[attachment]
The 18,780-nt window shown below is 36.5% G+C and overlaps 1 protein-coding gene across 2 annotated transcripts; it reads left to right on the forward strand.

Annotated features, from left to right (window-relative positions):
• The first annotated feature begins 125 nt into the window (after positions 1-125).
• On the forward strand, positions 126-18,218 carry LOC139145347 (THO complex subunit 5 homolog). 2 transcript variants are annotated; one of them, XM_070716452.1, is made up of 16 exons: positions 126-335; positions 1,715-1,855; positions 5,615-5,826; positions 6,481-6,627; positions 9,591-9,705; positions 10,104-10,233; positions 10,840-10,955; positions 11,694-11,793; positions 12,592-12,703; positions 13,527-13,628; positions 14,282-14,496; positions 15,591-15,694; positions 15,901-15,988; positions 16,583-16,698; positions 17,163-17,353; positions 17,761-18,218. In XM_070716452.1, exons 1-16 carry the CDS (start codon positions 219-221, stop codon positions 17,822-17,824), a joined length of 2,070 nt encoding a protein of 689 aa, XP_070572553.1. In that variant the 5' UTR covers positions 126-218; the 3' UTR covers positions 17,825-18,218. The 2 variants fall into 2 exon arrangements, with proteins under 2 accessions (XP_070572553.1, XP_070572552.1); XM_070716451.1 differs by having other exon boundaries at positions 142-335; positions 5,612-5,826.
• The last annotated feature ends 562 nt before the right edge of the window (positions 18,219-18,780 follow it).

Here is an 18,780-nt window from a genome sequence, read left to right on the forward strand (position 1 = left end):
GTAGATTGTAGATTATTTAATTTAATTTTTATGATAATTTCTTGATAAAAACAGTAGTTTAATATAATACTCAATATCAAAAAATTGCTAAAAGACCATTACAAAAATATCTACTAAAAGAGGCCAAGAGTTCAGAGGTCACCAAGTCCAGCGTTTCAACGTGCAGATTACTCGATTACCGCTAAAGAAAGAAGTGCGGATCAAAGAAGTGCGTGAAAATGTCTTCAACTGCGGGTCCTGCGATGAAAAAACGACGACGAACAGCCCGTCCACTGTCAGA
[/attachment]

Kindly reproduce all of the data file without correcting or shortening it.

The 18,780-nt window shown below is 36.5% G+C and overlaps 1 protein-coding gene across 2 annotated transcripts; it reads left to right on the forward strand.

Annotated features, from left to right (window-relative positions):
• The first annotated feature begins 125 nt into the window (after positions 1-125).
• On the forward strand, positions 126-18,218 carry LOC139145347 (THO complex subunit 5 homolog). 2 transcript variants are annotated; one of them, XM_070716452.1, is made up of 16 exons: positions 126-335; positions 1,715-1,855; positions 5,615-5,826; positions 6,481-6,627; positions 9,591-9,705; positions 10,104-10,233; positions 10,840-10,955; positions 11,694-11,793; positions 12,592-12,703; positions 13,527-13,628; positions 14,282-14,496; positions 15,591-15,694; positions 15,901-15,988; positions 16,583-16,698; positions 17,163-17,353; positions 17,761-18,218. In XM_070716452.1, exons 1-16 carry the CDS (start codon positions 219-221, stop codon positions 17,822-17,824), a joined length of 2,070 nt encoding a protein of 689 aa, XP_070572553.1. In that variant the 5' UTR covers positions 126-218; the 3' UTR covers positions 17,825-18,218. The 2 variants fall into 2 exon arrangements, with proteins under 2 accessions (XP_070572553.1, XP_070572552.1); XM_070716451.1 differs by having other exon boundaries at positions 142-335; positions 5,612-5,826.
• The last annotated feature ends 562 nt before the right edge of the window (positions 18,219-18,780 follow it).

Here is an 18,780-nt window from a genome sequence, read left to right on the forward strand (position 1 = left end):
GTAGATTGTAGATTATTTAATTTAATTTTTATGATAATTTCTTGATAAAAACAGTAGTTTAATATAATACTCAATATCAAAAAATTGCTAAAAGACCATTACAAAAATATCTACTAAAAGAGGCCAAGAGTTCAGAGGTCACCAAGTCCAGCGTTTCAACGTGCAGATTACTCGATTACCGCTAAAGAAAGAAGTGCGGATCAAAGAAGTGCGTGAAAATGTCTTCAACTGCGGGTCCTGCGATGAAAAAACGACGACGAACAGCCCGTCCACTGTCAGA